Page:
In time management tip #2, we talked about getting everything out of your head. If you’ve done that, you’ve got a huge list of things to do and piles of work that needs to be done. Now it’s time to decide what gets done first – and what shouldn’t get done at all.
In a recent Life Hacker article, Dan Shipper makes the point that showing up and working hard are important, but you need to be conscious of what you are showing up for. Although his post is about evaluating your job to see whether the system you are working within is capping your opportunities for growth and success, the same principles apply to the systems of your own making – the systems you use on a daily basis to determine where you’ll spend your time and energy.
Or perhaps you have no system at all – you’re just reacting to what is around you and to others’ urgencies. That’s no way to live and certainly no way to run a law practice. So how do you make a change?
Prioritize: Effectiveness vs. Efficiency
To be truly effective, you need to define the activities that are of highest value to you and focus on those tasks. In other words, you must prioritize. Unfortunately, this is where many lawyers go astray. They work hard (often too hard), but they are not always focused on the right things.
In order to be successful, you need to focus on two things: being efficient and being effective.
- Being efficient means doing things the right way
- Being effective means doing the right things
Time is wasted due to a combination of inability to identify the right activities (inability to say no, lack of direction, interruptions, etc.) and an inability to perform those activities efficiently (procrastination, ineffective delegation, lack of organization, etc.).
Prioritizing tasks helps you to determine in advance what the right things are and where the majority of your time and energy should be focused. Instead of always reacting to what is around you and to priorities imposed by others, you’ll be purposely proceeding according to what is most important to you.
Set Limitations and Choose the Essential
In order to maximize your time and energy and be as effective as possible, you must set limitations. That’s what managing your activities is all about: recognizing that you can’t do it all. Choose the most essential tasks.
To decide which tasks are essential, rather than focusing on the task itself, think about why you are performing that task in the first place. What will the result of this activity be for your client or your practice? What tasks are of highest value to you or your clients?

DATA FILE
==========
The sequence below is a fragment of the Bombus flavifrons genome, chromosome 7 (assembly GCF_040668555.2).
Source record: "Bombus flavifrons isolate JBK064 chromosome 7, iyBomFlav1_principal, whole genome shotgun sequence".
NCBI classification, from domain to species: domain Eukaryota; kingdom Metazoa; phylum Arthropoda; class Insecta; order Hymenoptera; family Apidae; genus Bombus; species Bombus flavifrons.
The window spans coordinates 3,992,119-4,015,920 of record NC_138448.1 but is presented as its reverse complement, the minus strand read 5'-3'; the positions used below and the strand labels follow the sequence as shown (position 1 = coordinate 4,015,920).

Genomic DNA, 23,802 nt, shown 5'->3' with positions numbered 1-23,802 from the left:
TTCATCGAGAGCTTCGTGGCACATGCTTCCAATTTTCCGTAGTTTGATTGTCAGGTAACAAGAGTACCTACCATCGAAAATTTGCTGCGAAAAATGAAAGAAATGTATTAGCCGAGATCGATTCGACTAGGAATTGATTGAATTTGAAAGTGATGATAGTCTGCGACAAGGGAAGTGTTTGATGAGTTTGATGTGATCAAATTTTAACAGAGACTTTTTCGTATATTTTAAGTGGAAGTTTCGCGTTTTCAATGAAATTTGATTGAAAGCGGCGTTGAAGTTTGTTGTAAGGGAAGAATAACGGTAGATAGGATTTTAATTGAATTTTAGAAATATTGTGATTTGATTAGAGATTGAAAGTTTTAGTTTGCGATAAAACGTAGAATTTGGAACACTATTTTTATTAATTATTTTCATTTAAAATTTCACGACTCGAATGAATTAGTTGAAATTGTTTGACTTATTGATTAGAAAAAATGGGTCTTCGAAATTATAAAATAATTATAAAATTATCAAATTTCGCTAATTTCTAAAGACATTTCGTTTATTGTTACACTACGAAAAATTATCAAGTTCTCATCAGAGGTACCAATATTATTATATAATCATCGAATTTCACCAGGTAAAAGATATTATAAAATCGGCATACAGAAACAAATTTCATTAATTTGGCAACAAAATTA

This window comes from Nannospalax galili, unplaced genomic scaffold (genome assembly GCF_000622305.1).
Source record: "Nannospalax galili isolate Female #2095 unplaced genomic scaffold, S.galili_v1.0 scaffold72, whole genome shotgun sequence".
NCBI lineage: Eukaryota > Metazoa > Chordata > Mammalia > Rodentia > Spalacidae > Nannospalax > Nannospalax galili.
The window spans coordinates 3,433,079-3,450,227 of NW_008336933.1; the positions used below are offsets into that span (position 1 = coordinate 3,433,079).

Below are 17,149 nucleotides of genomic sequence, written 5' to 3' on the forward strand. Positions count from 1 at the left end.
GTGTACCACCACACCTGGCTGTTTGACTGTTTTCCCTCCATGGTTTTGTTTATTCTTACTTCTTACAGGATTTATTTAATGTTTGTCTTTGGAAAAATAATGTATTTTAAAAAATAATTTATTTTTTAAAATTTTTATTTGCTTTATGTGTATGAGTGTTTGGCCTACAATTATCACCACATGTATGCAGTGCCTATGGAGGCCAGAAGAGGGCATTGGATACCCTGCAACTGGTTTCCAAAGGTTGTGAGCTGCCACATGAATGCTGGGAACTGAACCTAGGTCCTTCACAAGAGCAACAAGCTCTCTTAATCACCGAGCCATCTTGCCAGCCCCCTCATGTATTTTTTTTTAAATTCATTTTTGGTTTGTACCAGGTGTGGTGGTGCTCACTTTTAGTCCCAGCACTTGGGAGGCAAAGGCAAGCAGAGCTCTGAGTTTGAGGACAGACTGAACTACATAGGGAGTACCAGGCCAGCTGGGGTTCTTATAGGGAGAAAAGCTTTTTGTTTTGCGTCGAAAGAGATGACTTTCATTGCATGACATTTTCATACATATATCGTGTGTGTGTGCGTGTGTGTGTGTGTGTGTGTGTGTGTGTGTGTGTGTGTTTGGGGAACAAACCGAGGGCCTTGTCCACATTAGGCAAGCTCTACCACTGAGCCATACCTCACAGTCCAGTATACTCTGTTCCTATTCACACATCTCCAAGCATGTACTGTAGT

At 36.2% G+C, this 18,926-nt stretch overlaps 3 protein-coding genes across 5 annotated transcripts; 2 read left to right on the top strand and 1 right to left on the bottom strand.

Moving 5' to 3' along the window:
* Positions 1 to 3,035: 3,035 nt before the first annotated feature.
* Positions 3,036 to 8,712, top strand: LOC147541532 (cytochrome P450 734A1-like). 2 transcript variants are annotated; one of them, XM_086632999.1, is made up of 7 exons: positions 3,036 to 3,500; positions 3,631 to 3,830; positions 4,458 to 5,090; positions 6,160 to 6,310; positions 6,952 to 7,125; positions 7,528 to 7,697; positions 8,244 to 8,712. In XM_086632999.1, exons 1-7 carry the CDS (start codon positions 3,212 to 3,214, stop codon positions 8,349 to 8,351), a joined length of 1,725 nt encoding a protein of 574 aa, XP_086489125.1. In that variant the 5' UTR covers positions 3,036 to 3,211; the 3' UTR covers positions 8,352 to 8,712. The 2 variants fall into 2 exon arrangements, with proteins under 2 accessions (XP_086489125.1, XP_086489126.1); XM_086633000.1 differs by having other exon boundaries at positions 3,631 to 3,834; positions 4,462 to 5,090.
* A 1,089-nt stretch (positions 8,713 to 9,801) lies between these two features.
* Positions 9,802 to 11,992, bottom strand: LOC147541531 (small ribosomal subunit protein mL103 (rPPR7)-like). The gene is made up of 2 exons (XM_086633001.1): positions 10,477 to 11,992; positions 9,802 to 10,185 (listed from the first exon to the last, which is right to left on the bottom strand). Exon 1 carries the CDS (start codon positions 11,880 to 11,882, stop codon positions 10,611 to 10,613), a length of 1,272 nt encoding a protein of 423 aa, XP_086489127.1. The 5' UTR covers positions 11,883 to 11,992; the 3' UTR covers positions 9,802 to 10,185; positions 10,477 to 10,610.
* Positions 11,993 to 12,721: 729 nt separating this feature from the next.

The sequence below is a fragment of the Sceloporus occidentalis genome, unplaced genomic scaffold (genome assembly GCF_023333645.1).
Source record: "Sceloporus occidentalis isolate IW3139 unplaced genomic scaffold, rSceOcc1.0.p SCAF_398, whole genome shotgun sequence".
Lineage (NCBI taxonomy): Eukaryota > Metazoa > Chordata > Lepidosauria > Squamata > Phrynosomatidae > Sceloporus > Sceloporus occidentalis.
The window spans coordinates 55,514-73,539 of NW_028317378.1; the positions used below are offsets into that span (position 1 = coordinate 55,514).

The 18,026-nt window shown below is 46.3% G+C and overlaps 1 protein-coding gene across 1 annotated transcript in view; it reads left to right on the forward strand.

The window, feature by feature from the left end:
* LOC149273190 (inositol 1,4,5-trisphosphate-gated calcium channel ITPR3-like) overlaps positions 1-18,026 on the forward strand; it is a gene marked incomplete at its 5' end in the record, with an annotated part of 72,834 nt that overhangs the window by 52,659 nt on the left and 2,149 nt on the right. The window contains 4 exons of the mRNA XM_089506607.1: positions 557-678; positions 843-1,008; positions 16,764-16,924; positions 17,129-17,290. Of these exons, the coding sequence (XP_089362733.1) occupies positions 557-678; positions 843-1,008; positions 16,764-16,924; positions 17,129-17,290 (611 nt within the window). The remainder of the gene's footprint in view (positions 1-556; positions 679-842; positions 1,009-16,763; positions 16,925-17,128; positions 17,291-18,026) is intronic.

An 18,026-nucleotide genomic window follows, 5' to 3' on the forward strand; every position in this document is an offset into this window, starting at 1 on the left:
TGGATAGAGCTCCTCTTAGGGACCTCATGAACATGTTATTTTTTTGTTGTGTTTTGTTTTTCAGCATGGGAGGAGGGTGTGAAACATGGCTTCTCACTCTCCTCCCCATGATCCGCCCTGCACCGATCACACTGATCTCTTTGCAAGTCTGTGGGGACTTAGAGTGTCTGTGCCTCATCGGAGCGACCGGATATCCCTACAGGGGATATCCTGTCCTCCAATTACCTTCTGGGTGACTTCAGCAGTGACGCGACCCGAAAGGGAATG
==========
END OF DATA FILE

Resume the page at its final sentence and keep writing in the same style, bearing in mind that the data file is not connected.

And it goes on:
Devote your time and energy to the tasks that further your core values, are the most profitable and require your personal participation or expertise.
Essential tasks have: (1) an important purpose and (2) a high value outcome. If the task has an important purpose and a high value result, make it a priority.
Urgency Doesn’t Trump Importance
In his book, The Seven Habits of Highly Effective People, the late Stephen Covey talked about the relationship of urgency and importance, and observed that just because something is urgent doesn’t necessarily mean it is important. In fact, a lot of things that seem ‘urgent,’ (like the ringing telephone or the email sitting in your inbox) may not be very important at all.
Most people’s instinct is to deal with the urgent first, without stopping to assess whether or not it is important. This is how many of us get off track, and how the items or tasks that are important get overlooked. But if you make a habit of prioritizing and focusing on those items that bring you the most return, you can avoid the urgency trap.
Core Values and Long-Term Thinking
When defining what is essential, remember to think big-picture. Consider your core goals and values and what will benefit your firm in the long term.
Identifying the right activities isn’t always easy. Billable work can be easily mistaken for the highest value work because that’s what clients pay you for. But sometimes billable work is less valuable to your firm in the long run than ‘non-billable’ work such billing (the client can’t pay you if you don’t bill them), business development (you have to have clients to work for), or strategic planning (your firm needs to have a clear direction and plan to satisfy clients and ensure cash flow).
For some questions to help you establish priorities, read my post, Do Something! Prioritize, here.
Sometimes, identifying your priorities is easier when you think about what you don’t want to spend your time on – we’ll discuss that further in our next time management tip.